Four people were claimed to be dead with 600 others injured when Bangladesh's anti-government protesters and their ruling party rivals fought pitched battles for hours in capital Dhaka and elsewhere in the country Sunday morning.
"Our four people were killed and 600 leaders and activists were injured in attacks by police and ruling party men across the country," said Mirza Fakhrul Islam Alamgir, acting secretary general of the Bangladesh Nationalist Party (BNP), one of the opposition parties.
Hundreds of other leaders and activities were detained across the country, he added.
The police and the ruling party spokesmen could not immediately be reached for comment.
During the clashes in many parts of Dhaka, scores of cocktails, many handmade bombs and reportedly a petrol bomb were exploded in some places and dozens of vehicles were torched and vandalized.
Stray incidents of clash, arson, vandalism, chase and counter- chase have also been reported in elsewhere in the country during the eight-hour nationwide road blockade which started at 6:00 a.m. local time.
On account of the blockade, the usually busy streets of the capital looked almost deserted as most means of public and private transportation remained off the roads.
The BNP on Tuesday unveiled large-scale protest plans including road blockade to drum up public support to force the Prime Minister Sheikh Hasina's government to meet its demand, mainly the restoration of a non-party caretaker government system.
In Dhaka and elsewhere in the country, police fired rubber bullets and tear gas to disperse stone-throwing protesters.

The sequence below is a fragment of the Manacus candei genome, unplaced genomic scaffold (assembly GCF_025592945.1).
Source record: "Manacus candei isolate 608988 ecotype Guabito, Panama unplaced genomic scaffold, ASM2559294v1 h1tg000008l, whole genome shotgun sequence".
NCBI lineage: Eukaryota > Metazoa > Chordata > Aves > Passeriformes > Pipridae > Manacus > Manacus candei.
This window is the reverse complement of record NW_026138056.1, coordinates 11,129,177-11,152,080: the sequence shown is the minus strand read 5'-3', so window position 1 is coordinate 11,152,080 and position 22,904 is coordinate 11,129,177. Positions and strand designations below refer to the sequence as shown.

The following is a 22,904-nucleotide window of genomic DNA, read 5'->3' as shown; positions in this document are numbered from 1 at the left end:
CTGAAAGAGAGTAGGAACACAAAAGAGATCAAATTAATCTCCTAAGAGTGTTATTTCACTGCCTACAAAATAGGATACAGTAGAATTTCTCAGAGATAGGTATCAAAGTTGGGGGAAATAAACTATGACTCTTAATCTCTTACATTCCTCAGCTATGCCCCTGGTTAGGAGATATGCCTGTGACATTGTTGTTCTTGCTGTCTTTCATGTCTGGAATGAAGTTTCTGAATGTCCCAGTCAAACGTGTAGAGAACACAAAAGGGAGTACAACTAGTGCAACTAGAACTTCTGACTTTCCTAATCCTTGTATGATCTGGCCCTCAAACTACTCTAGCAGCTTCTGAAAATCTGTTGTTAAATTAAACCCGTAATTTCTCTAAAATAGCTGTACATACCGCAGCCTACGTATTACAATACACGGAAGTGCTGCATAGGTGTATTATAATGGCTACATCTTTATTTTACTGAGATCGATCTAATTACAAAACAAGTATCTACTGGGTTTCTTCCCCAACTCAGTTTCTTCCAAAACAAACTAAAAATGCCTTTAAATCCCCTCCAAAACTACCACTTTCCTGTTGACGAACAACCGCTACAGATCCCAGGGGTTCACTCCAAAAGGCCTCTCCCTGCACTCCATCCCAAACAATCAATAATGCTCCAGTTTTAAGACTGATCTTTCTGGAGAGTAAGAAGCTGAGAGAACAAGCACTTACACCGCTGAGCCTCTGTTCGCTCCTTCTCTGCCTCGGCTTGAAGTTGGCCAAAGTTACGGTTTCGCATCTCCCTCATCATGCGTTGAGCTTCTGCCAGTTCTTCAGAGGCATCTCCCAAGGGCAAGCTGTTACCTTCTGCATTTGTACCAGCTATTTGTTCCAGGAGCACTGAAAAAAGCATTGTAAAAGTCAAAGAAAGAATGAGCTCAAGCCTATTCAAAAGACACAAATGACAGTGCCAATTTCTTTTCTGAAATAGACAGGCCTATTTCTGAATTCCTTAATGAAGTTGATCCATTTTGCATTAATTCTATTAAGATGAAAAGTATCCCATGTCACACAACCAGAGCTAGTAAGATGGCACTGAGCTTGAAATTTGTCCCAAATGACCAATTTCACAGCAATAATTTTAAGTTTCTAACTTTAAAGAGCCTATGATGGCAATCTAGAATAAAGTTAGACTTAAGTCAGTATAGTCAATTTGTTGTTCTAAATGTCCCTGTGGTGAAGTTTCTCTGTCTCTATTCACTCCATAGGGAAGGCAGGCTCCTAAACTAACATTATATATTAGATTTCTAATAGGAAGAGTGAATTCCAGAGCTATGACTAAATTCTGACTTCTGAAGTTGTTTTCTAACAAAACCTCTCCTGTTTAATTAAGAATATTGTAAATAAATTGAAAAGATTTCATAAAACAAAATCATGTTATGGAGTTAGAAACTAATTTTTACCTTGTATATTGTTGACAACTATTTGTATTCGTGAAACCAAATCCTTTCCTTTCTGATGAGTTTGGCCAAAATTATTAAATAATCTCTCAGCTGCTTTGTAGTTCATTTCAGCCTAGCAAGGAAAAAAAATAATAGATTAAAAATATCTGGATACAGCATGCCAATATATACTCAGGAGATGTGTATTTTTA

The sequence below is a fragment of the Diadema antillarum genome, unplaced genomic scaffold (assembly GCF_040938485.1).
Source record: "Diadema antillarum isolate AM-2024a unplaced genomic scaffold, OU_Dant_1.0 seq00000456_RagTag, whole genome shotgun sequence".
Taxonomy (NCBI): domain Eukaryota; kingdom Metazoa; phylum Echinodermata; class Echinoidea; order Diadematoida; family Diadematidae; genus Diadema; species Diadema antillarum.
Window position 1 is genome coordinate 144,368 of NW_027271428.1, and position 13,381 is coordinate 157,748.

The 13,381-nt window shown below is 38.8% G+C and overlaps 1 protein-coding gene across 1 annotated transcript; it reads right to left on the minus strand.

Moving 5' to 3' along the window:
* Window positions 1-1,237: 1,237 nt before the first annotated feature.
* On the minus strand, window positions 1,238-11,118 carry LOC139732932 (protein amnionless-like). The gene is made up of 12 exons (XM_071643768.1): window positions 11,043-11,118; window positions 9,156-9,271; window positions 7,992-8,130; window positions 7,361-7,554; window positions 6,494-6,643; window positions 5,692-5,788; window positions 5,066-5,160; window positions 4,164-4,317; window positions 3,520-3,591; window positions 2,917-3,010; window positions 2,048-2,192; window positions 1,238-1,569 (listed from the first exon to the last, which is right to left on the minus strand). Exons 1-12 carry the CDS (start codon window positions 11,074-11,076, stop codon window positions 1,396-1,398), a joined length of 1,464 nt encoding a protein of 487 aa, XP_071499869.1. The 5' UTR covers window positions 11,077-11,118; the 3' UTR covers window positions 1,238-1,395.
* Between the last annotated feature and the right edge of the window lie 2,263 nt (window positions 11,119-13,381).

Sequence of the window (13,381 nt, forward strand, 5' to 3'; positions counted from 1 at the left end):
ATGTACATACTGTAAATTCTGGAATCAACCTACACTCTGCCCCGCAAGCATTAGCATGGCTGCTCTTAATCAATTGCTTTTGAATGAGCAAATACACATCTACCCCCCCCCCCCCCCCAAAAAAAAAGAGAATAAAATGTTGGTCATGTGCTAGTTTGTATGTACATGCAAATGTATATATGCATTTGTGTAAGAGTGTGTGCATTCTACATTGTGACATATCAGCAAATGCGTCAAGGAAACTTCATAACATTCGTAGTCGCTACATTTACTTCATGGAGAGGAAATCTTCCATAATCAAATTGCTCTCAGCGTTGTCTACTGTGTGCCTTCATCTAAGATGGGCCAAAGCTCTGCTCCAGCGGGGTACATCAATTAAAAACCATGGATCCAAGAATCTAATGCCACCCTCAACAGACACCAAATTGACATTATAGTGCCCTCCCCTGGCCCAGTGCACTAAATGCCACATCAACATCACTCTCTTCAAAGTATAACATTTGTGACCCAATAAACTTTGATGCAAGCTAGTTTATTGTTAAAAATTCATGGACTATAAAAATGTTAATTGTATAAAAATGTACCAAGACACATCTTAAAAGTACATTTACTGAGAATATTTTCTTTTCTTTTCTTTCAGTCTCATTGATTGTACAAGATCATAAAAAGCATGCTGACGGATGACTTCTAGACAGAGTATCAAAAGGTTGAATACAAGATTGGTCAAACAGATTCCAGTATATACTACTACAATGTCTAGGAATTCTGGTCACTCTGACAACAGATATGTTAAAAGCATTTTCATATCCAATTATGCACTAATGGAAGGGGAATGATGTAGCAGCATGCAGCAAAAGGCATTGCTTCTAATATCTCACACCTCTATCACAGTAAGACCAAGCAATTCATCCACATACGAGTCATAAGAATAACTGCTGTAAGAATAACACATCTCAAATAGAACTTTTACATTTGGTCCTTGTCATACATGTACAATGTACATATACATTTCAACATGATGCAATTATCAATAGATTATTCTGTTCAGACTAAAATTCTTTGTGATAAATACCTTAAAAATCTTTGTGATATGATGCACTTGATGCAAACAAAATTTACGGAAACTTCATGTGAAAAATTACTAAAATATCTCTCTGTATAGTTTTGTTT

Dozens of people including policemen and a senior government official were also injured in clashes in major cities and towns including Dhaka.
Prime Minister Hasina blamed the main opposition party for creating anarchic situation in the country in the name of political activities. She also blasted the opposition for " enforcing countrywide road blockade to save the war criminals".
After returning to power in January 2009, Hasina, the daughter of Bangladesh's independence hero Sheikh Mujibur Rahman, established a tribunal in March 2010, almost 40 years after the 1971 fight for independence from Pakistan, to castigate those committed crimes against humanity during the nine-month war.
Both BNP and Jamaat-e-Islami, another major opposition party, have dismissed the court as a government "show trial" and said it is a domestic set-up with no United Nations oversight or involvement.
Jamaat on Dec. 4 observed a dawn-to-dusk hartal demanding mainly for the release of its leaders who face charges of war crime. The BNP has extended moral support to its main ally's hartal which also asked for the restoration of the caretaker government system.
Addressing a grand rally last week, former Prime Minister Khaleda Zia, chief of the BNP, threatened to enforce a non-stop hartal if Hasina's Awami League (AL) government does not pay heed to her opposition alliance's demand for restoring the caretaker system.
The Bangladesh Parliament in June last year abolished the non- party caretaker government through the 15th constitution amendment, which means Hasina's incumbent AL-led government will stay in power during the next national elections slated for early 2014.
According to the caretaker government system, as the outgoing government hands over power, a caretaker government comes into place and its main objective is to create an environment in which an election can be held in a free and fair manner without any political influence of the outgoing government.